1929 Union Carbide was the first company to commercially produce vinyl chloride, and vinyl resins in 1931 (Vinylite), and also developed polyvinyl acetyl resin and polyvinyl butyral for safety glass.
1930 During the 30s Union Carbide established plants for plastics and ferroalloys in Norway, Sweden, England, France, and Italy
1932 National Carbon built plants in Mexico and Shanghai, China and later in Jakarta, Indonesia.
1934 Carbide built the Whiting, IN plant to produce acetone and the next year added acetic anhydride.
1935 Linde developed the Driox liquid oxygen process and began separating the rare gasses for sale.
1937 Carbide added a fine chemicals unit at the South Charleston plant that produced over 200 different organic chemicals and in 50s added a unit at Institute.
1939 In a stock exchange, Union Carbide acquired the Bakelite Corporation that added phenol-formaldehyde and urea–formaldehyde thermosetting resins cellulose acetate and polystyrene resins in Bound brook, NJ.
1940  Synthetic gems were developed at Tonawanda and initially marketed as instrument bearings, and later as Linde Star Sapphires and Rubies.
1941 The Texas City plant started producing, ethylene, ethanol, ethylene oxide and glycol, and isopropanol. Craig insecticide 6-12 first made and sold and used widely in the war effort.
The U.S. Government gave Carbide the task of building and producing styrene /butadiene rubber for the war effort, the beginning of the Institute, WVa plant. In an unprecedented fourteen months, the facilities were operating, (Second and third plants built in Kentucky and Pennsylvania) producing 63% of the country’s rubber by 1944.
Similarly, Union Carbide was asked to undertake R&D on the Manhatton project, locating and processing uranium, (resulting in the Mining and Metals Division), and operation of the K-25 gas separation plant at Oak Ridge TN, and then through the Nuclear Division, operation of the entire complex through 1883, all at essentially costs. And in 1942, to develop, design, build, and operate a polyethylene plant.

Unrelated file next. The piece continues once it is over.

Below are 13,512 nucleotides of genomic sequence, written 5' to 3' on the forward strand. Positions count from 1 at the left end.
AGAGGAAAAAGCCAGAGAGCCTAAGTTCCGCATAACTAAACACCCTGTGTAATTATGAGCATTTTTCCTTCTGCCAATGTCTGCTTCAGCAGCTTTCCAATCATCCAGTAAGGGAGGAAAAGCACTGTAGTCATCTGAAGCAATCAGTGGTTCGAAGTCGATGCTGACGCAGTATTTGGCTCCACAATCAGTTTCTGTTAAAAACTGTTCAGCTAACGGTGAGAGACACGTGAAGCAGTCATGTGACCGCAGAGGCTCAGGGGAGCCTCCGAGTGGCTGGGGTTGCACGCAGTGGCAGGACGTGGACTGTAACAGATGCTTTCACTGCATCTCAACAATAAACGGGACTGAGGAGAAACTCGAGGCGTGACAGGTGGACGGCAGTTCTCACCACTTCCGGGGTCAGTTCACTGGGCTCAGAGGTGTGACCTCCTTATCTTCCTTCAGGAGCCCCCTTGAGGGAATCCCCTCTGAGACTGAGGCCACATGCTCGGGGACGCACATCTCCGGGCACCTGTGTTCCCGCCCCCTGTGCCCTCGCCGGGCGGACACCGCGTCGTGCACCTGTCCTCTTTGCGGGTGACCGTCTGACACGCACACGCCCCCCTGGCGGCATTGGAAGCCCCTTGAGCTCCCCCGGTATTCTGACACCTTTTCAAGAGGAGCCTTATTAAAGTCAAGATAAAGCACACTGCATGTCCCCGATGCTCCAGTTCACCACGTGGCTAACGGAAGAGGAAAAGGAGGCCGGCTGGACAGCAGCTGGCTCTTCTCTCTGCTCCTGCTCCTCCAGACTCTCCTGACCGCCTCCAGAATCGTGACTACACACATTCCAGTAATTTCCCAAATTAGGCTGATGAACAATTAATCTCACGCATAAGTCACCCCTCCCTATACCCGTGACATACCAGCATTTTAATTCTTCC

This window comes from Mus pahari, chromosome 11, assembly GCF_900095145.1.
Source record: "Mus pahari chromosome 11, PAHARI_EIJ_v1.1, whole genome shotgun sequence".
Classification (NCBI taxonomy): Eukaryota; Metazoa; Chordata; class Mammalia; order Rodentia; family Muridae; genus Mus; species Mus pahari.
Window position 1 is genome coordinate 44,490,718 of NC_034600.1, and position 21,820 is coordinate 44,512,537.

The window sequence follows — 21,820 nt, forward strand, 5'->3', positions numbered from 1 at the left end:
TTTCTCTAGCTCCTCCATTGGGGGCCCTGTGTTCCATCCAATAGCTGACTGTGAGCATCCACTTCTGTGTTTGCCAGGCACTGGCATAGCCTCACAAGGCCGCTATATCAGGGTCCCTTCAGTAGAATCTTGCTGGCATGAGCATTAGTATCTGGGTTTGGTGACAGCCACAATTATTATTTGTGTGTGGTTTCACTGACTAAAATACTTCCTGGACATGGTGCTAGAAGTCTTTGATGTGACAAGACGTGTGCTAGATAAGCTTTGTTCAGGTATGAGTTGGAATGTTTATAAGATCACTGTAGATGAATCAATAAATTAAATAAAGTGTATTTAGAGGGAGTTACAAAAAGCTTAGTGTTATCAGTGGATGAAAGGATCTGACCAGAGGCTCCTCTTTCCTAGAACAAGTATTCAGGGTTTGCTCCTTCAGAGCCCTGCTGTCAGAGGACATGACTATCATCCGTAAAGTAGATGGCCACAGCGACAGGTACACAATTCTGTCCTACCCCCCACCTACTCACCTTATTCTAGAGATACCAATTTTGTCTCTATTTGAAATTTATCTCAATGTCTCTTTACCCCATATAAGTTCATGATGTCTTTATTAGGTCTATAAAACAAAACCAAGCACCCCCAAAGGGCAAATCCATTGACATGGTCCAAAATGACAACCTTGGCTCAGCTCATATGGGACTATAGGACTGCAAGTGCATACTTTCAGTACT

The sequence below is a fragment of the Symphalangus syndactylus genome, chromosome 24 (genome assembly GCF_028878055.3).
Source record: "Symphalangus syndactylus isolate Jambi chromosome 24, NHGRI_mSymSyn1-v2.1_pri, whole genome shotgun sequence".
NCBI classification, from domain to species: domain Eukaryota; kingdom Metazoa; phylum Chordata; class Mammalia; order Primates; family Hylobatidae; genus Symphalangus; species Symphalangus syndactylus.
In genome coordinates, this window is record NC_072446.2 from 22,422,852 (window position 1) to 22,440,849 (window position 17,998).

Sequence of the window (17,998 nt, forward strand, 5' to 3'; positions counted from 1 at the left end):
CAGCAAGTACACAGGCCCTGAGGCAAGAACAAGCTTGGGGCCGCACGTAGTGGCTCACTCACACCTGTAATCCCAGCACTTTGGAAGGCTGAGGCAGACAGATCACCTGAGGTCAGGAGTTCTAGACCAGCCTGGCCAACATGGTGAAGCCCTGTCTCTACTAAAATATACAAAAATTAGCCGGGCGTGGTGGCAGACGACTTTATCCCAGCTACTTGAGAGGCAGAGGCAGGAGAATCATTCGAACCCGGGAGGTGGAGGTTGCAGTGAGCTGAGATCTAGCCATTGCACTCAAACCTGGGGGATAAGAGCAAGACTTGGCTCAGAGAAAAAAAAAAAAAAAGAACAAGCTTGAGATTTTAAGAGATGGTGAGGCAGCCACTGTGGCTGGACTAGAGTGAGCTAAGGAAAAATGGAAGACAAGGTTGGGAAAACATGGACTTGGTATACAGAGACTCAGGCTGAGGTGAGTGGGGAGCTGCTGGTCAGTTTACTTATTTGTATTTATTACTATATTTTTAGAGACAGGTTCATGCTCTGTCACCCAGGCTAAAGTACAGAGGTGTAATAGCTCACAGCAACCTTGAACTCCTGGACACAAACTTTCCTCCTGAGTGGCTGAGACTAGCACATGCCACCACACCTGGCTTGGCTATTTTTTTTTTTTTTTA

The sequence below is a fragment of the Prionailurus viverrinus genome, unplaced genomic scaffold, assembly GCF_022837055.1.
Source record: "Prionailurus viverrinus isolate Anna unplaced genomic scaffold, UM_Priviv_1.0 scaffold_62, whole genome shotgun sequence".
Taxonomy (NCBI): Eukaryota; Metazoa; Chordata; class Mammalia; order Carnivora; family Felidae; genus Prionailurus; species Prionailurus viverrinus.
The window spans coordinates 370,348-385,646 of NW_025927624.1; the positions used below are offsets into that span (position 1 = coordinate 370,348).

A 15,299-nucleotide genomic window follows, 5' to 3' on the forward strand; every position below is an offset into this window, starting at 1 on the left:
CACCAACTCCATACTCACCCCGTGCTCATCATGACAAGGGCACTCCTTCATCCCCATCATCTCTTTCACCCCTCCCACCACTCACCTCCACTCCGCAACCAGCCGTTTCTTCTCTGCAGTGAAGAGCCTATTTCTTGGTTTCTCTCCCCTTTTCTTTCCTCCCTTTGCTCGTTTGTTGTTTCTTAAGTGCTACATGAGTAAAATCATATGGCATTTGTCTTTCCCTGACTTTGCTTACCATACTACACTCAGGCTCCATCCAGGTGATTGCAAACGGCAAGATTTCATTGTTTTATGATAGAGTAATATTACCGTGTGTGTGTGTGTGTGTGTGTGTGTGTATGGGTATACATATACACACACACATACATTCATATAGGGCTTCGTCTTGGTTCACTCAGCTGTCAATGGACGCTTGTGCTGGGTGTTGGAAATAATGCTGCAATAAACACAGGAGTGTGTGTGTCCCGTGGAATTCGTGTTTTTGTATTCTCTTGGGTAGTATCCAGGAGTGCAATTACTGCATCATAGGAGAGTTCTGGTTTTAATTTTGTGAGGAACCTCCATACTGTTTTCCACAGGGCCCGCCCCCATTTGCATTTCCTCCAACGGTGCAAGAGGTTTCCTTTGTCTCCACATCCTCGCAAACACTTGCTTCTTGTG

1949 Research buildings built at So. Charleston Tech Center. Development, Engineering and Ag. Products added in 1959.
1955 SeadSeadrift TX Plant opened, Torrence, CA and Montreal, Canada in 1956, purchased Visking, followed by Sistersville, WV (silicones), and the addition of Ponce, PR.
1957> The hexagon was adopted as the Corporate logo.
1960 270 Park Ave. NYC Corporate Headquarters opened. Craig insecticide Sevin first produced followed by Aldicarb (Temik), and Larvin.
Other ventures during the period included coal hydrogenation, a venture into oil shale, Dynel, the design and Construction of the Taft, LA plant in 1965-68, Ponce, PR in 1972, Prentiss Canada in 1983, and followed by the polysilicons facility in Moses Lake, WA.
1981 Move of Corporate offices to Danbury, CT.
1984 Bhopal methyl isocyanate disaster.
1985 To avoid the GAF hostile takeover attempt, Carbide divested Home and Automotive Products, Battery Products films Packaging, Agricultural Products, and the remainder of the Metals Division. The Carbon Specialties group, and Kemet, went to leveraged buyouts. (all exceeding the market value of the entire Corporation prior to the takeover attempt.
1993 Carbide sale of it’s polysilicon business at Moses Lake.
2001 Acquisition of Union Carbide by Dow Chemical, as a wholly owned subsidiary.
2008-2012 Sell off or closure of a significant number of Union Carbide business lines and facilities.
2013 ???